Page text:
Jamie Dornan (“Wild Mountain Thyme”) and Eddie Redmain (“Trial of Chicago”) sat down for a virtual chat. DifferentActors of the actors presented in Amazon Studios. For more information, click here.
Jamie Doranon and Eddie Redmain began their time in Hollywood as roommates: reunited in a video chat a decade later, they reflected on their little red car driving around Los Angeles, only to be rejected at the audition.
It is noteworthy that both actors found themselves in the works of art-house rentals and franchises and developed into two recognized leading men of their generation. Redmain played anti-war activist Tom Hayden in Sarkin’s “Chicago 7’s Trial” (Netflix) when he faced federal accusations for protesting at the 1968 Democratic National Conference. And in John Patrick Shanley’s “Wild Mountain Thyme”, distributed by Blicker Street, Dornan portrays Anthony, an Irish Mr. Darcy who can’t express his feelings for his neighbor (Emily Blunt).
Jamie Dornan: Let’s start by talking about “Trial of Chicago” and your filming by Thomas Hayden. I have to start this trial because I didn’t know much about that trial. You are as bright as anything. How was your experience making the movie?
Eddie Redmayne: Thanks for being kind about it. I think you know that Aaron Sarkin was always the one I liked and the one whose work I felt most gently. So it was actually one of those moments when the script came out that it kind of seemed so good to be true. And I kind of said yes before reading that.
There was actually a bit of hesitation, when you really like someone’s work and you can’t believe they invited you to the party. And yet there is fear: what will happen if they do the only painful thing? Because I did it; I’ve worked with brilliant actors who never do bad pictures, with the exception of the film I do with them. But it was brilliant, and a really interesting read.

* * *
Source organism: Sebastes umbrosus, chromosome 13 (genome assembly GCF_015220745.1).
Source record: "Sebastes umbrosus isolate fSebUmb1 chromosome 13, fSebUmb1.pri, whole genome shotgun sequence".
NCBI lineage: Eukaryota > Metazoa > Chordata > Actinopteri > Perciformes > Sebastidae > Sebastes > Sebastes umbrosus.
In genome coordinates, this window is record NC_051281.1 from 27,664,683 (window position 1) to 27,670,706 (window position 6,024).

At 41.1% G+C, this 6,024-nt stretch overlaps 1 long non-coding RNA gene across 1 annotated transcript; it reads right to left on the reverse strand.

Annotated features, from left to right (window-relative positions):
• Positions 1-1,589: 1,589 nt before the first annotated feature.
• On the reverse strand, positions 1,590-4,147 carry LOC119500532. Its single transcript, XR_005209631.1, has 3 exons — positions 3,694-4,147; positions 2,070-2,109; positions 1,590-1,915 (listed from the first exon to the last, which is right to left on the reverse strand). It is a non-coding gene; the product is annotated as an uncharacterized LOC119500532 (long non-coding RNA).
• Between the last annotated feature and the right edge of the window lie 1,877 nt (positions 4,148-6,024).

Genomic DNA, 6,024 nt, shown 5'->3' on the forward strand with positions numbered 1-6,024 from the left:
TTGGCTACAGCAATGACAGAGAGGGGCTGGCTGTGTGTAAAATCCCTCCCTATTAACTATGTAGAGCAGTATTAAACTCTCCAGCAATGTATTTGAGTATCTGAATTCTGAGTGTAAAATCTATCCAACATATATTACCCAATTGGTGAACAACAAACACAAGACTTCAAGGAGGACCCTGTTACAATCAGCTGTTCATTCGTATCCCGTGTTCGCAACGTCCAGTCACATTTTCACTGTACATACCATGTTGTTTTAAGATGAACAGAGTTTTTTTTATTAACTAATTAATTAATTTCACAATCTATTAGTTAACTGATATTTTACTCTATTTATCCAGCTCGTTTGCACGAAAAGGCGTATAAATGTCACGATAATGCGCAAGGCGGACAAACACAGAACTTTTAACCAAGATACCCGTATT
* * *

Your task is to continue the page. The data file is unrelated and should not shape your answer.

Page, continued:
Dornan: Let’s take ourselves back to about 10 years ago. “West Wing” is the only television show you have ever seen in your life. And you were just obsessed with it.
Redmayne: Yes yes.
Dornan: Much of the movie reminded me of courtroom dramas that were part of our 90s viewing experience: “A Little Good Man” is the most quotable. Being one of these table-slamming courtroom dramas is so exciting though.
Redmine: Oh, I actually slammed the table. I even knocked on the door at one point.
Dornan: Did you
Redmayne: It was quite satisfying. Mark Reliance got the mother of all slam and every time it was really terrifying.
I read all the stuff before working with Aaron. I remember listening to a podcast with Jessica Chastain [about how precise Sorkin is]. The precision is huge. And I wondered how you found it with John Patrick Shanley. Have you read the play? Have you guys changed some of the adaptations?
Dornan: I didn’t read the play, and I talked about it with Shannon before we started shooting. I said, “Should I tune in to ‘Outside Mullinger’?” – What was the play called? He saw it as a different thing. It lived in its own world. I didn’t really do a play; Most of the scenes felt like theater, especially that 20 minute scene of Emily and me.
Redmayne: The two of you in that scene really blew my mind. You go through different chambers of emotion. Do you accept alone?
Dornan: We did. I think it’s really dangerous as an actor to have a very determined way of what’s going to happen when you hear the action! This scene, because it was so long, we are going through the whole history of this complex relationship between these two individuals.